TSSDR TEST BENCH AND PROTOCOL
SSD testing at TSSDR differs slightly, depending on whether we are looking at consumer or enterprise SSDs. For consumer SSDs, our goal is to test in a system that has been optimized with our SSD Optimization Guide. To see the best performance possible, the CPU C states have been disabled, C1E support has been disabled, Enhanced Intel SpeedStep Technology (EIST) has been disabled. Benchmarks for consumer testing are also benchmarks with a fresh drive so, not only can we verify that manufacturer specifications are in line but also, so the consumer can replicate our tests to confirm that they have an SSD that is top-notch. We even provide links to most of the benchmarks used in the report.
This Test Bench build was the result of some great relationships and purchase; our appreciation goes to those who jumped in specifically to help the cause. Key contributors to this build are our friends at ASRock for the motherboard and CPU and be quiet! for the PSU and cooling fans. Also, a big thank you to Thermaltake for the case and Kingston for the RAM. We have detailed all components in the table below and they are all linked should you wish to make a duplicate of our system as so many seem to do, or check out the price of any single component. As always, we appreciate your support in any purchase through our links!
|PC CHASSIS:||Thermaltake Core V51|
|MOTHERBOARD:||ASRock Z97 Extreme6|
|CPU:||Intel Core i5-4670K|
|CPU COOLER:||Corsair H75|
|POWER SUPPLY:||be quiet! Dark Power Pro 10 850W|
|SYSTEM COOLING:||be quiet! Silent Wings 2|
|MEMORY:||Kingston HyperX Beast 2400Mhz|
|STORAGE:||Samsung 850 Pro|
The software in use for today’s analysis is typical of many of our reviews and consists of Crystal Disk Info, TRIMcheck, ATTO Disk Benchmark, Crystal Disk Mark, AS SSD, Anvil’s Storage Utilities, PCMark Vantage, and PCMark 8. We prefer to test with easily accessible software that the consumer can obtain, and in many cases, we even provide links. Our selection of software allows each to build on the last and to provide validation to results already obtained.
Crystal Disk Info is a great tool for displaying the characteristics and health of storage devices. It displays everything from temperatures, to the number of hours the device has been powered, and even to the extent of informing you of the firmware of the device.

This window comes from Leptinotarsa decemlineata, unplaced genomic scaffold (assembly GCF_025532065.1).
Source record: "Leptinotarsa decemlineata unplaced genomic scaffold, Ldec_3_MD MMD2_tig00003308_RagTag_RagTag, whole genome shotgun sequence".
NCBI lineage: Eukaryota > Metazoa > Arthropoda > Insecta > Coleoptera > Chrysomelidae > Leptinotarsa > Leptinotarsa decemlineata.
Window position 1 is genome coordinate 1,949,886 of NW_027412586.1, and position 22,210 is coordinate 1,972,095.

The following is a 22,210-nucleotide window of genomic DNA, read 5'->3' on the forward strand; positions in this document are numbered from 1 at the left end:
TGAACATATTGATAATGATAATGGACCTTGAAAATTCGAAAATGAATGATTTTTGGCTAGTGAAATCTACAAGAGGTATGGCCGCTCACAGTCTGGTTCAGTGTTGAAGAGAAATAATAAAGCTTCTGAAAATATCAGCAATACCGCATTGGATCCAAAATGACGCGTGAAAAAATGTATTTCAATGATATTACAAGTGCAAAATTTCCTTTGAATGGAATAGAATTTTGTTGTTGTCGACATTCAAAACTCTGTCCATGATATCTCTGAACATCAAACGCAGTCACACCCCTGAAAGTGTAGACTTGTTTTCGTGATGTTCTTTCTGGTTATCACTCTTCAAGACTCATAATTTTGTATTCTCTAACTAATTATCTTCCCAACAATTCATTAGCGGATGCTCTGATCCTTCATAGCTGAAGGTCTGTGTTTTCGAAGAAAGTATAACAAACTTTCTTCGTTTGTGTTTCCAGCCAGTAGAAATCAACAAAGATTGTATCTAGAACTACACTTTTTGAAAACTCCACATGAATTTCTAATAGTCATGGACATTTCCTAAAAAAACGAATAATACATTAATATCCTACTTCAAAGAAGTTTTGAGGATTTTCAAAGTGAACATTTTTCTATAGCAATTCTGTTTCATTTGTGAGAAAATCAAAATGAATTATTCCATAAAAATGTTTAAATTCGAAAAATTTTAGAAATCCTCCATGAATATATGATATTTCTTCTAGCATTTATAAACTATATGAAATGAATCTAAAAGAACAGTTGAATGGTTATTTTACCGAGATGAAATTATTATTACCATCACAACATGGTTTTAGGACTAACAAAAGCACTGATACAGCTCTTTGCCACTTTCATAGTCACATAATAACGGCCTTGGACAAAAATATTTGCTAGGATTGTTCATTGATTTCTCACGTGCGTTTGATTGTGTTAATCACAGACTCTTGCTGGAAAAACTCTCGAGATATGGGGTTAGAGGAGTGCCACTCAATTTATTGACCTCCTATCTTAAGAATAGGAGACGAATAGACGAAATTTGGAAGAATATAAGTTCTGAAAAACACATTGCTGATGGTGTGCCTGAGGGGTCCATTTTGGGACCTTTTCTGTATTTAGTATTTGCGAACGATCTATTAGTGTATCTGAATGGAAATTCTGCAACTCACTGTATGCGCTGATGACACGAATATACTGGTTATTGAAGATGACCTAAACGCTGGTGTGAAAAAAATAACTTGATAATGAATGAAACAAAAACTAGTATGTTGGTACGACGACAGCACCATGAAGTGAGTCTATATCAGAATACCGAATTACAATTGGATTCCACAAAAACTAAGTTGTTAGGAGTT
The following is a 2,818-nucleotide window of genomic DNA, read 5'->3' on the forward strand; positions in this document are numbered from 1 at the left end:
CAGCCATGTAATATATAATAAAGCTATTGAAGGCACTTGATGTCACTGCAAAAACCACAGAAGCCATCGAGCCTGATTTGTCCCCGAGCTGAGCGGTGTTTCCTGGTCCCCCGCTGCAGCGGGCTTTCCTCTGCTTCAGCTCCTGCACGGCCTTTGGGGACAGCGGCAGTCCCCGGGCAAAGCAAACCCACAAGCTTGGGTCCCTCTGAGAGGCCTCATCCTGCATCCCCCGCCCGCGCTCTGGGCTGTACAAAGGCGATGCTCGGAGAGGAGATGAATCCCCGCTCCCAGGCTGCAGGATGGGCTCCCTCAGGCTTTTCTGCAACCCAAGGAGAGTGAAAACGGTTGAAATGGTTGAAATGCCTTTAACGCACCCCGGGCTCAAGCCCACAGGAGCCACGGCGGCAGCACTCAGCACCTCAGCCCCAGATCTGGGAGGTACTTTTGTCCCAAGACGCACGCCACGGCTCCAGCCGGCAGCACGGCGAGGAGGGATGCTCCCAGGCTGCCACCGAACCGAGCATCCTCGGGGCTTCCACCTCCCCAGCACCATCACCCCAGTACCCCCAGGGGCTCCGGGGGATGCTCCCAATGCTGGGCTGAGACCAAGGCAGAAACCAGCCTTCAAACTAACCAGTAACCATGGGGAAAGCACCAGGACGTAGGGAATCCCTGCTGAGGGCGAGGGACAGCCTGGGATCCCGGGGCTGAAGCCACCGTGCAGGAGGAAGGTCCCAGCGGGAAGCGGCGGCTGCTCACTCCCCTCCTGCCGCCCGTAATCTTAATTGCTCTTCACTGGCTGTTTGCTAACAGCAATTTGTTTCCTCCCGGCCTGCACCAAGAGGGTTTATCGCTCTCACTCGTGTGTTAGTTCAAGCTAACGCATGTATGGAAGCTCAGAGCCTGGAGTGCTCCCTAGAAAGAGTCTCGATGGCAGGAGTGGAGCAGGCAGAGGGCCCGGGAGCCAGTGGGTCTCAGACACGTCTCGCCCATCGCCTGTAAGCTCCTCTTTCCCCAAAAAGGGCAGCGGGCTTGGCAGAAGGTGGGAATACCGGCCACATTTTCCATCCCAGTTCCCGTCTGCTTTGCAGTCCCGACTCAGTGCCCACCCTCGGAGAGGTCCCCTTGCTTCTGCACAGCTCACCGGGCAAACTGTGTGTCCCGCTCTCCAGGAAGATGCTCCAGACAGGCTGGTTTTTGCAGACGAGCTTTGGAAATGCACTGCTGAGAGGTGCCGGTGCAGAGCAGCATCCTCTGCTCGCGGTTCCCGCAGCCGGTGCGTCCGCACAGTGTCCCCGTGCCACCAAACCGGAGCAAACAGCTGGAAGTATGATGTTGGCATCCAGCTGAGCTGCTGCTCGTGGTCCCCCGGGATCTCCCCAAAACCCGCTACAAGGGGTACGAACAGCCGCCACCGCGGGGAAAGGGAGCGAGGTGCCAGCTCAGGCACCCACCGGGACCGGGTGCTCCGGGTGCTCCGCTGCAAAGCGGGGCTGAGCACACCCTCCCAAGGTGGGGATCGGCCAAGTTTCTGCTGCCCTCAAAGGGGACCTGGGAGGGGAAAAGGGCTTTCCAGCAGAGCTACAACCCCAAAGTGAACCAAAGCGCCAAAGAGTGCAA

Crystal Disk Info shows us that the MX300 SSD’s S.M.A.R.T. data features a working temperature attribute as well as many others to monitor the health of the SSD over its lifespan. It also shows us that it supports NCQ, TRIM, and DevSleep. Benchmarks on the MX300 will be run with the firmware M0CR011.
We’ve covered TRIMcheck in the past. It is a great tool that easily lets us see if TRIM is actually functioning on a SSD volume in your system.
As can be seen in the screenshot above, TRIM is indeed working.
ATTO Disk Benchmark is perhaps one of the oldest benchmarks going and is definitely the main staple for manufacturer performance specifications. ATTO uses RAW or compressible data and, for our benchmarks, we use a set length of 256mb and test both the read and write performance of various transfer sizes ranging from 0.5 to 8192kb. Manufacturers prefer this method of testing as it deals with raw (compressible) data rather than random (includes incompressible data) which, although more realistic, results in lower performance results.
Our first look at performance is a positive one, with ATTO showing up to 535MB/s read and 516MB/s write speeds. On an interesting note, the MX300’s write performance is much greater than that of read when testing the smaller file sizes, up until 8KB. Overall, the performance improvement from small to large file sizes is very solid.
There is a typo in the first page where you say that the mx300 has mlc nand, and some photos won’t zoom in. Otherwise good review.
Thanks for pointing that out, I fixed both issues! To be fair, TLC is technically MLC (MLC multi-level cell) NAND. Since TLC has 3-bits per cell it qualifies as MLC. It is sometimes referred to as 3-bit MLC. In the shows we’ve attended we have heard speakers refer to TLC as MLC as well due to this. It is just clearer to refer to TLC as TLC only.
Thanks for testing also the sequential write speed over the whole capacity 🙂
Sounds OK for 3D-TLC, but Samung Evo 500GB is almost 50% faster.
If the price go strong down the MX300 is maybe a good buy. But still waiting for other capacities
You’re welcome! We are patiently awaiting the other capacities as well. We are hoping to see improvements in the base write performance and when production ramps up, hopefully lower prices too! Right now $199.99 is the MSRP, so street costs should drop rather soon.
750 GB means there’s no direct competitor.
This should really be the replacement for the BX200 (which deserves LEMON status)
not the MX200-That would hopefully be replaced with 3D-MLC……………..
Be interesting to see what follows-Have a feeling speeds will tank on smaller drives-Be
interesting to see this size with a 8 ch controller……….
Yeah Sean there was obviously no forward thinking when Dual bit was named MLC…
Would be nice and simple if we had-SLC-DLC-TLC.
Still a happy C400 user……………………………………………..
Seems like a great all around drive. Has good performance, good feature set, and a good price. Can you name any other drives with similar performance or better performance that have power loss protection and encryption at this price point??
The Crucial MX300 OR the MyDigitalSSD BP5e?! What would you pick Sean? Will use it for sample libraries storing…dependent on speed and reliability and ofc power efficiency, don’t want any of my SSD’s to crack. Best regards!
MX300 M.2 if you can.